What To Expect When You Have A Head Injury
As most people go about their daily lives, they are not too concerned about any minor injuries they may sustain. A bruised shin here, a paper cut there, all seem fine and meaningless. However, when you bump your head on a hard surface, whether through a fall, collision, or other incident, even a seemingly minor injury can actually be very serious. When you sustain a head injury, there are important steps that you should take to determine what course of action needs to be taken. So, get to know these important steps so that you are prepared in the case of head injury in the future.
Know The Worrisome Signs
Sometimes a bump on the head is just like any other everyday injury and can be ignored. However, there are certain symptoms that indicate the need for medical attention. If, for example, you lose consciousness when you hit your head or any time after the fact, a medical checkup is necessary.
Additionally, blurred vision, impaired motor skills, impaired speech, seeing double, seeing spots, or the like are also cause for concern. While seemingly unrelated, nausea or vomiting immediately or within a few hours after you bump your head are worrisome signs as well. Any time you have one or more of these symptoms after you hit your head, you should have someone drive you to an emergency room as soon as possible.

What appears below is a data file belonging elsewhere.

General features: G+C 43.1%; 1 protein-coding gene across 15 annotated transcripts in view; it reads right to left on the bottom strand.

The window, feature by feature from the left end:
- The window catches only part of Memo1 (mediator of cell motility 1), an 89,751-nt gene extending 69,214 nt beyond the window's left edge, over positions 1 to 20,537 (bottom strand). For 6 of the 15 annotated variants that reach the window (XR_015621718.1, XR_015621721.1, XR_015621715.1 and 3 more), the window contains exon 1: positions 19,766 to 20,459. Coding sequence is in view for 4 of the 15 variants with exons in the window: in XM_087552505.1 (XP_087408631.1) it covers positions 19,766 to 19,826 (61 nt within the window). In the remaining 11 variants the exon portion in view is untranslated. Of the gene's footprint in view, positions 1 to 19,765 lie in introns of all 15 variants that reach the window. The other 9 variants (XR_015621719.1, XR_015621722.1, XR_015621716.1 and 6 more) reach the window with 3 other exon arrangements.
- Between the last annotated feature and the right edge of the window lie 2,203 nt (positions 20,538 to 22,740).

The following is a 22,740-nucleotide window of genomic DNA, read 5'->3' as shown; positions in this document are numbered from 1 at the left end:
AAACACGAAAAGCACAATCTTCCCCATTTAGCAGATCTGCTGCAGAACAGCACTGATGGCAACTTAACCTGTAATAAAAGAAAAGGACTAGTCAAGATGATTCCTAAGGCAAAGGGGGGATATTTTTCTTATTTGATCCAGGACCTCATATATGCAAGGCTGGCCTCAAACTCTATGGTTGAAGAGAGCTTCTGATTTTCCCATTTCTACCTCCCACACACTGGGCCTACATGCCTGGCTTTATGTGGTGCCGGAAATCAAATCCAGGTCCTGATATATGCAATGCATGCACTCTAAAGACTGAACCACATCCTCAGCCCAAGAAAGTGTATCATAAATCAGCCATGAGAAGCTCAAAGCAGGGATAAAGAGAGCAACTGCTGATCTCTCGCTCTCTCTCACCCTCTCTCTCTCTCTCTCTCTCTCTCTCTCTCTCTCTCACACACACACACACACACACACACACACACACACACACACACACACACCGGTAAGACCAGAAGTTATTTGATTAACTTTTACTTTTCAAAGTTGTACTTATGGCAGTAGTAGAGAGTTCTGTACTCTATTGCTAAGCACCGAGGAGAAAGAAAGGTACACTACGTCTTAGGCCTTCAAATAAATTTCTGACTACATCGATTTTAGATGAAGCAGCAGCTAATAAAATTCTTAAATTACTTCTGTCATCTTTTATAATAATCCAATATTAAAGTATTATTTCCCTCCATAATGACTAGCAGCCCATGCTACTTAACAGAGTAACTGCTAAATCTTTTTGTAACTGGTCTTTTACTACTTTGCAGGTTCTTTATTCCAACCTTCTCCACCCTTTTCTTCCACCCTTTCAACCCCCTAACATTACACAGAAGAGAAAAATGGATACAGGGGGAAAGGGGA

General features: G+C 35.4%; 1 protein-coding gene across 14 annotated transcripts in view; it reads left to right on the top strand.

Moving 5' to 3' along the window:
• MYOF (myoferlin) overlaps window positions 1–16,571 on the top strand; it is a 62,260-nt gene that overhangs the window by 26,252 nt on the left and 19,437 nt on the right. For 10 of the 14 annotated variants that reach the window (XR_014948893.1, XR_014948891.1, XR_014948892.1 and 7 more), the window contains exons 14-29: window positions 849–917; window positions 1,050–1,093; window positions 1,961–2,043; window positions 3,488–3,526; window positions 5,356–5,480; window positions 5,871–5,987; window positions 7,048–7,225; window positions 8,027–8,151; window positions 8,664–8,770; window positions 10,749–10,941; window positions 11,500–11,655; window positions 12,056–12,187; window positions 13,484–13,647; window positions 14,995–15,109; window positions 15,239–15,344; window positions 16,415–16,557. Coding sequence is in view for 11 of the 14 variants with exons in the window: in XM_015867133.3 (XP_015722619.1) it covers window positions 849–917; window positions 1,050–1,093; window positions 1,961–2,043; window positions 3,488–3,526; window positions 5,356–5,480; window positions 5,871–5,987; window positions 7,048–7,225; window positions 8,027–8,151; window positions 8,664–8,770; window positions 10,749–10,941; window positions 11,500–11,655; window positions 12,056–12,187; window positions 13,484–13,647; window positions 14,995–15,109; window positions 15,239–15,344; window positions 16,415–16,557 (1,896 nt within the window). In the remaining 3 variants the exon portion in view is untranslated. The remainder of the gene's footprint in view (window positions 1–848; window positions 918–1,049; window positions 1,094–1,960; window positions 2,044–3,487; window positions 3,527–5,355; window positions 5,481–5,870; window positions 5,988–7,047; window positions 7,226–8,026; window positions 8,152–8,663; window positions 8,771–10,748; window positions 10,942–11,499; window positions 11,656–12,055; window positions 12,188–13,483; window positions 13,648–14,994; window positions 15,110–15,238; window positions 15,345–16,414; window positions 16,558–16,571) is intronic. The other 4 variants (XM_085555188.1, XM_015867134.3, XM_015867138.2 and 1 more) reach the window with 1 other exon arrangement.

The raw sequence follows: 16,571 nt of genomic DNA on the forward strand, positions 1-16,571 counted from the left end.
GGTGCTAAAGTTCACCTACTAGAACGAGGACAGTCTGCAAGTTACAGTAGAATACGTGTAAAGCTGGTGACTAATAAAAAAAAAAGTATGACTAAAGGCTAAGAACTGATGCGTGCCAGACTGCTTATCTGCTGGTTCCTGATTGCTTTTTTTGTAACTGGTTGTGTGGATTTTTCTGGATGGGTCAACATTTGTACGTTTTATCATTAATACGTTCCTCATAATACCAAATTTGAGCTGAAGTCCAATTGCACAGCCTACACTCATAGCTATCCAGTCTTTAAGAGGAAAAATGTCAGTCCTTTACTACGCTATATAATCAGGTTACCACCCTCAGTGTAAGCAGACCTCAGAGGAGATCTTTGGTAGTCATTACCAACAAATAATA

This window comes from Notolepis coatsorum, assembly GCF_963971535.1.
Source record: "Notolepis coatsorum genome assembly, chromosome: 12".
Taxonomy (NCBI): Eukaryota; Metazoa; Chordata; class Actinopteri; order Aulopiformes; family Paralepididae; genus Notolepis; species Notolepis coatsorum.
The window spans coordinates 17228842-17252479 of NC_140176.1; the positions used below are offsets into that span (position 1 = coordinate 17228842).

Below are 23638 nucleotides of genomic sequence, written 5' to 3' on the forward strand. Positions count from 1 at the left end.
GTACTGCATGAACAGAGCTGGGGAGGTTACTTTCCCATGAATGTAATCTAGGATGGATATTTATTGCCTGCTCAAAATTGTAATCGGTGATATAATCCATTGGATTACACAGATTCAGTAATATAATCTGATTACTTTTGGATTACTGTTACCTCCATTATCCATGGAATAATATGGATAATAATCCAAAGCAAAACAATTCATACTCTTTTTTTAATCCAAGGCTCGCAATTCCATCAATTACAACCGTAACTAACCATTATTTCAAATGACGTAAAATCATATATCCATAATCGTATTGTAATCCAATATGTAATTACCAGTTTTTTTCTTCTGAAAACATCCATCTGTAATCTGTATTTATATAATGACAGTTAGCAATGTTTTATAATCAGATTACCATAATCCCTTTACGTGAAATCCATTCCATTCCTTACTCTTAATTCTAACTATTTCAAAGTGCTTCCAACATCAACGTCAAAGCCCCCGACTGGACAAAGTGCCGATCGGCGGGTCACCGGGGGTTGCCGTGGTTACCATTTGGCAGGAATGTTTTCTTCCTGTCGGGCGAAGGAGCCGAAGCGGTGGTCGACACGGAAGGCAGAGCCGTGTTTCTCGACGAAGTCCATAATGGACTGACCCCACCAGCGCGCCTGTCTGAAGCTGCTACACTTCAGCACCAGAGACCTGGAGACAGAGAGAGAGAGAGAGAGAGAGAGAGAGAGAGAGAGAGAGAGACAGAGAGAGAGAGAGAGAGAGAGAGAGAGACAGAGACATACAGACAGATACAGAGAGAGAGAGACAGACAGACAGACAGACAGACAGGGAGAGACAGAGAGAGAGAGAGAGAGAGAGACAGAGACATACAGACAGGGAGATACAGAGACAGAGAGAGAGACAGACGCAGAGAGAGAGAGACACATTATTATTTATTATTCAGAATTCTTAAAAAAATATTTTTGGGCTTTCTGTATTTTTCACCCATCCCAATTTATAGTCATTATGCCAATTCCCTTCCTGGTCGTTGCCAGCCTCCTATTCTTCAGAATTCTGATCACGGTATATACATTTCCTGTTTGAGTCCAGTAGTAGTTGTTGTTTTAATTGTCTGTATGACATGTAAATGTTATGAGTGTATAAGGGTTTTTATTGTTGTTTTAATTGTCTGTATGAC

Know What To Expect In The ER
Once you get to the hospital, the doctors and nurses will ask you what happened and then run a series of diagnostic tests to determine the extent and severity of your injuries. Pupillary examinations to see how dilated your pupils are and to determine cognitive function will be the first tests administered. This is when the doctor shines a light in your eyes first to examine your eye and then to see if you can follow the light as it moves.
They will also talk to you and ask you questions to determine if your brain is functioning properly. Next, the doctor will likely order head scans just to be on the safe side. Depending on your responses to the initial tests, they will request a CT scan or an MRI.
CT scans are the less expensive diagnostic test and are completed very quickly. They can detect intracranial hemorrhages (brain bleeds) within about 10 minutes at most. MRI's while higher resolution can take hours to complete and are not used when a bleed is suspected or the scans are needed quickly.
After all tests are complete, you may be sent home with orders to rest, may need to stay in the hospital for observation, or may need surgery depending on the extent of your head injury. By knowing what symptoms to watch out for and what to expect at the hospital, whether you require further medical intervention or not, you will be able to rest easy at night knowing that you did everything possible to protect your health following a head injury.